Potatoes may hold key to Alzheimer's treatment

Aug 15, 2008

A virus that commonly infects potatoes bears a striking resemblance to one of the key proteins implicated in Alzheimer's disease (AD), and researchers have used that to develop antibodies that may slow or prevent the onset of AD.

Studies in mice have demonstrated that vaccinations with the amyloid beta protein (believed to be a major AD contributor) to produce A antibodies can slow disease progression and improve cognitive function, possibly by promoting the destruction of amyloid plaques. Some early human trials have likewise been promising, but had to be halted due to the risk of autoimmune encephalitis.

One way to make Alzheimer's vaccinations safer would be to use a closely-related, but not human, protein as the vaccine, much like cowpox virus is used for smallpox immunizations.

In the August 15 Journal of Biological Chemistry, Robert Friedland and colleagues used this concept on an amyloid-like protein found in potato virus (PVY). They injected PVY into mice followed by monthly boosters for four months. The researchers found that the mice produced strong levels of antibodies that could attach to amyloid beta protein both in both solution and in tissue samples of Alzheimer's patients. And although the levels were lower, mice also developed A antibodies if given injections of PVY-infected potato leaf as opposed to purified PVY.

Friedland and colleagues note that potato virus is a fairly common infection that poses no risk to humans (many people have probably eaten PVY infected potatoes). While tests of PVY antibodies will ultimately determine how useful they can be, they may be a promising lead to treating this debilitating disease.

Article Link: www.jbc.org/cgi/content/full/283/33/22550

Source: American Society for Biochemistry and Molecular Biology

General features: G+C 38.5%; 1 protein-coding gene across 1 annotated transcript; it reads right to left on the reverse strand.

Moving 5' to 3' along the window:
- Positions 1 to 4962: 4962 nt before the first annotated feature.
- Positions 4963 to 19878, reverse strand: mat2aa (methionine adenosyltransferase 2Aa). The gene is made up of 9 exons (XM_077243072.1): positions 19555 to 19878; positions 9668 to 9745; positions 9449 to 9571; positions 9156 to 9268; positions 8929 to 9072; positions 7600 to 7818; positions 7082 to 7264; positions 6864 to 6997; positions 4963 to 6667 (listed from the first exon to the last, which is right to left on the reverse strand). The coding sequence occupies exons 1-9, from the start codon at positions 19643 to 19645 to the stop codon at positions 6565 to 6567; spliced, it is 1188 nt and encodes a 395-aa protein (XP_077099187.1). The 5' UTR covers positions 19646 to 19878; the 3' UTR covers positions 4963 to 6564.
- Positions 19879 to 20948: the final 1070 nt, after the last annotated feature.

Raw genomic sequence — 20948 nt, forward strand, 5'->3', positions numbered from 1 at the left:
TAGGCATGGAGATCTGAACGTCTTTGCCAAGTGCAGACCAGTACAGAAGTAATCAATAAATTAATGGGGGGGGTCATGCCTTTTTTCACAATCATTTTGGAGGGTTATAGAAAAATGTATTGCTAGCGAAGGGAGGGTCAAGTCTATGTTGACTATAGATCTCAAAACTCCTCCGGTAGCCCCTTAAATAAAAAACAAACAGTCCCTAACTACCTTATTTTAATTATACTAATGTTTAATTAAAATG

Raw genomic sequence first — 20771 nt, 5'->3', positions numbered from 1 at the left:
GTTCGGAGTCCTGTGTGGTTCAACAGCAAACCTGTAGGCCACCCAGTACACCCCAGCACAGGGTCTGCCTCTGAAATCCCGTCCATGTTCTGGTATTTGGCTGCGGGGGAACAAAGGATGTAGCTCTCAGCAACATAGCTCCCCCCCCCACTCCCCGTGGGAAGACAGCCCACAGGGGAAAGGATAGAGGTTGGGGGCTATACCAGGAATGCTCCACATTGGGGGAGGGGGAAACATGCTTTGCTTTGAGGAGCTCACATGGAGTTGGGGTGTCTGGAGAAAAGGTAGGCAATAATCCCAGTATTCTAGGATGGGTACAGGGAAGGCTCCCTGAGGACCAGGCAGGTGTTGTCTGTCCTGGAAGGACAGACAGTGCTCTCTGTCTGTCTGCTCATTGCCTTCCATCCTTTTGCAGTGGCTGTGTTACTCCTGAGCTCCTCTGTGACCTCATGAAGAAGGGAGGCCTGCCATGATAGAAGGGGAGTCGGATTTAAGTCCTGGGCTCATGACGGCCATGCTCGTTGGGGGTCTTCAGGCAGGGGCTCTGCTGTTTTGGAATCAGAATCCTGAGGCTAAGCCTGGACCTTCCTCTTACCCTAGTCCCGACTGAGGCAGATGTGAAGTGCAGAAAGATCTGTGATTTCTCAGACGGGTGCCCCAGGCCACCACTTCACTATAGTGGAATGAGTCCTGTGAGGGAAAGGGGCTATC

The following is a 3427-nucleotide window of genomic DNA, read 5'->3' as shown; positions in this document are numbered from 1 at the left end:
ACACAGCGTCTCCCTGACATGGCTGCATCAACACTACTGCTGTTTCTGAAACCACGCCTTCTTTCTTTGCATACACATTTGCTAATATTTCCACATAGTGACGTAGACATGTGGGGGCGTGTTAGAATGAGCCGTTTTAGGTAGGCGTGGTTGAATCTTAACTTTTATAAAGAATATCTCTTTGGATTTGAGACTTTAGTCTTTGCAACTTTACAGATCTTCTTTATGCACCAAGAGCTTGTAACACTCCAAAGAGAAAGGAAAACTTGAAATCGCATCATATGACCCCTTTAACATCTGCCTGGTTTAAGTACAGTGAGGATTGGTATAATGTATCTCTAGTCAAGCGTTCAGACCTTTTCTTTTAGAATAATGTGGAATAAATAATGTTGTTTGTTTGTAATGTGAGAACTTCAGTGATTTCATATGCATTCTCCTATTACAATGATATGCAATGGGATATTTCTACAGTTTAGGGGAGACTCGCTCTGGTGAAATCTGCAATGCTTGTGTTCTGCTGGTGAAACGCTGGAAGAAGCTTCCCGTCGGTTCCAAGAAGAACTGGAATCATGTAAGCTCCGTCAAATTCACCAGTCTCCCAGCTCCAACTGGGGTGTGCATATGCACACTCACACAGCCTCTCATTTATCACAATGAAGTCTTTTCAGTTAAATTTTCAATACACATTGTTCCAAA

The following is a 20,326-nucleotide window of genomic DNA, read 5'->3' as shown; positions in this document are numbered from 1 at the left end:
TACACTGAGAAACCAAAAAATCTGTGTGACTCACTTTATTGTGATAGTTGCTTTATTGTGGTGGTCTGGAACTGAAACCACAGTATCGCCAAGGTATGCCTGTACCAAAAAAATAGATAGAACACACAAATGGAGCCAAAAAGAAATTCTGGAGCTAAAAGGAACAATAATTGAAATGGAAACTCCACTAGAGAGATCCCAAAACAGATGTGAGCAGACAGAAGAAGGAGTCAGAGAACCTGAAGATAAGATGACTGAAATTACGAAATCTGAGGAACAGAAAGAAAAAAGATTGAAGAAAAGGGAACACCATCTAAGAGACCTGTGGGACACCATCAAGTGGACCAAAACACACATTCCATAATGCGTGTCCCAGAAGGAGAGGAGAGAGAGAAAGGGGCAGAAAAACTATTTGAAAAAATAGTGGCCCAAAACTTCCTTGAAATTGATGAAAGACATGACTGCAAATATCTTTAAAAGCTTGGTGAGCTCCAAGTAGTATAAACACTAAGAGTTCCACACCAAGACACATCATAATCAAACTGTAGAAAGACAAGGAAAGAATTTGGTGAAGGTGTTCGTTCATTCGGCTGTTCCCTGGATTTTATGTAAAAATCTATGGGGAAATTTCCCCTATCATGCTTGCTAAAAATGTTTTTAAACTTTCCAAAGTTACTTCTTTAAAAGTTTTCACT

Explore further: Synthesis produces new antibiotic: Scientists confirm potent synthesis of natural tetracycline

add to favorites email to friend print save as pdf

Related Stories

Cloaked DNA nanodevices survive pilot mission

Apr 22, 2014

It's a familiar trope in science fiction: In enemy territory, activate your cloaking device. And real-world viruses use similar tactics to make themselves invisible to the immune system. Now scientists at ...

Gold nanorods attach to, kill bladder cancer cells

Apr 08, 2014

(Phys.org) —A major strategy of modern cancer research is to discover a difference between cancerous and healthy cells and then to specifically target this difference to kill cancer cells without harming ...

Recommended for you

Protein glue shows potential for use with biomaterials

13 hours ago

Researchers at the University of Milan in Italy have shown that a synthetic protein called AGMA1 has the potential to promote the adhesion of brain cells in a laboratory setting. This could prove helpful ...

Breaking benzene

Aug 27, 2014

Aromatic compounds are found widely in natural resources such as petroleum and biomass, and breaking the carbon-carbon bonds in these compounds plays an important role in the production of fuels and valuable ...

User comments : 0